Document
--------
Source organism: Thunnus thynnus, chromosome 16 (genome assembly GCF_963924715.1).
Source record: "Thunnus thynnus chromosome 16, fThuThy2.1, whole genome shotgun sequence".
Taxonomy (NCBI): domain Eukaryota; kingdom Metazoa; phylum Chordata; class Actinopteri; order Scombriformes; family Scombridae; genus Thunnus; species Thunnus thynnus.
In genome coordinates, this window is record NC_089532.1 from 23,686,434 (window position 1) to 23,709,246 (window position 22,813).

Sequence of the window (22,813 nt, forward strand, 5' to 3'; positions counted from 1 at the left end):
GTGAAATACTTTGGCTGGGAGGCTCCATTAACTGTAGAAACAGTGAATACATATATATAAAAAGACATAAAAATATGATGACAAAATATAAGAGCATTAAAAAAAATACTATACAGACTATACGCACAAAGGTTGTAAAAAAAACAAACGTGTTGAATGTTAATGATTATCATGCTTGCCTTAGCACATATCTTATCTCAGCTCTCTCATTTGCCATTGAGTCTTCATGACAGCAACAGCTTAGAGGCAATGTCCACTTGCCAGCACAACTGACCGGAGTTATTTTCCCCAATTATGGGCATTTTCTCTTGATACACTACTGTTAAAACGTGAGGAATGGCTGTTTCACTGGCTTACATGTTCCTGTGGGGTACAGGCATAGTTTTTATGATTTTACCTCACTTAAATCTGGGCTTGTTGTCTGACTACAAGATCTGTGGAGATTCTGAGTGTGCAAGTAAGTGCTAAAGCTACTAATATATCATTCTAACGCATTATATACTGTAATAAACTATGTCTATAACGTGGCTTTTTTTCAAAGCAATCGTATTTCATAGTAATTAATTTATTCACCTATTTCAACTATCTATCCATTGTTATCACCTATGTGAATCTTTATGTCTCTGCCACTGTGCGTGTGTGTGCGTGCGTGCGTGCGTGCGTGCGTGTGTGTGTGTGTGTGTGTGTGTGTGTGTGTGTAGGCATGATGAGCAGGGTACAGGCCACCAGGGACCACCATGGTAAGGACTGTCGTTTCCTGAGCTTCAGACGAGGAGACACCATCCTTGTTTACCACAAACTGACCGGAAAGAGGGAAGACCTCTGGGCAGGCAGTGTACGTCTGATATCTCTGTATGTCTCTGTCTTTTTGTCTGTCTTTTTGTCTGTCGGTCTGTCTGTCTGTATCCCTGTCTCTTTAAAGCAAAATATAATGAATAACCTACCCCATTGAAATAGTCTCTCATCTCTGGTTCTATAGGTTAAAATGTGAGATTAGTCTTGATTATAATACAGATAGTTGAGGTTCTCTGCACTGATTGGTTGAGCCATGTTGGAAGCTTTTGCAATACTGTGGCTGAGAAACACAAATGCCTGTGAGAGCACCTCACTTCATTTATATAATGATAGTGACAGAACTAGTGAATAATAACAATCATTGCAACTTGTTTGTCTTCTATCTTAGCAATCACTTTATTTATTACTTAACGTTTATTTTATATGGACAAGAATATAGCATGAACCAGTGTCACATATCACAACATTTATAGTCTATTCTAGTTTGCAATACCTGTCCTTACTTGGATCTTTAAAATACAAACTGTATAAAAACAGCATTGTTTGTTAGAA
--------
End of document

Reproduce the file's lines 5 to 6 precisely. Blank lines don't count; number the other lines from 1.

Sequence of the window (22,813 nt, forward strand, 5' to 3'; positions counted from 1 at the left end):
GTGAAATACTTTGGCTGGGAGGCTCCATTAACTGTAGAAACAGTGAATACATATATATAAAAAGACATAAAAATATGATGACAAAATATAAGAGCATTAAAAAAAATACTATACAGACTATACGCACAAAGGTTGTAAAAAAAACAAACGTGTTGAATGTTAATGATTATCATGCTTGCCTTAGCACATATCTTATCTCAGCTCTCTCATTTGCCATTGAGTCTTCATGACAGCAACAGCTTAGAGGCAATGTCCACTTGCCAGCACAACTGACCGGAGTTATTTTCCCCAATTATGGGCATTTTCTCTTGATACACTACTGTTAAAACGTGAGGAATGGCTGTTTCACTGGCTTACATGTTCCTGTGGGGTACAGGCATAGTTTTTATGATTTTACCTCACTTAAATCTGGGCTTGTTGTCTGACTACAAGATCTGTGGAGATTCTGAGTGTGCAAGTAAGTGCTAAAGCTACTAATATATCATTCTAACGCATTATATACTGTAATAAACTATGTCTATAACGTGGCTTTTTTTCAAAGCAATCGTATTTCATAGTAATTAATTTATTCACCTATTTCAACTATCTATCCATTGTTATCACCTATGTGAATCTTTATGTCTCTGCCACTGTGCGTGTGTGTGCGTGCGTGCGTGCGTGCGTGCGTGTGTGTGTGTGTGTGTGTGTGTGTGTGTGTGTAGGCATGATGAGCAGGGTACAGGCCACCAGGGACCACCATGGTAAGGACTGTCGTTTCCTGAGCTTCAGACGAGGAGACACCATCCTTGTTTACCACAAACTGACCGGAAAGAGGGAAGACCTCTGGGCAGGCAGTGTACGTCTGATATCTCTGTATGTCTCTGTCTTTTTGTCTGTCTTTTTGTCTGTCGGTCTGTCTGTCTGTATCCCTGTCTCTTTAAAGCAAAATATAATGAATAACCTACCCCATTGAAATAGTCTCTCATCTCTGGTTCTATAGGTTAAAATGTGAGATTAGTCTTGATTATAATACAGATAGTTGAGGTTCTCTGCACTGATTGGTTGAGCCATGTTGGAAGCTTTTGCAATACTGTGGCTGAGAAACACAAATGCCTGTGAGAGCACCTCACTTCATTTATATAATGATAGTGACAGAACTAGTGAATAATAACAATCATTGCAACTTGTTTGTCTTCTATCTTAGCAATCACTTTATTTATTACTTAACGTTTATTTTATATGGACAAGAATATAGCATGAACCAGTGTCACATATCACAACATTTATAGTCTATTCTAGTTTGCAATACCTGTCCTTACTTGGATCTTTAAAATACAAACTGTATAAAAACAGCATTGTTTGTTAGAA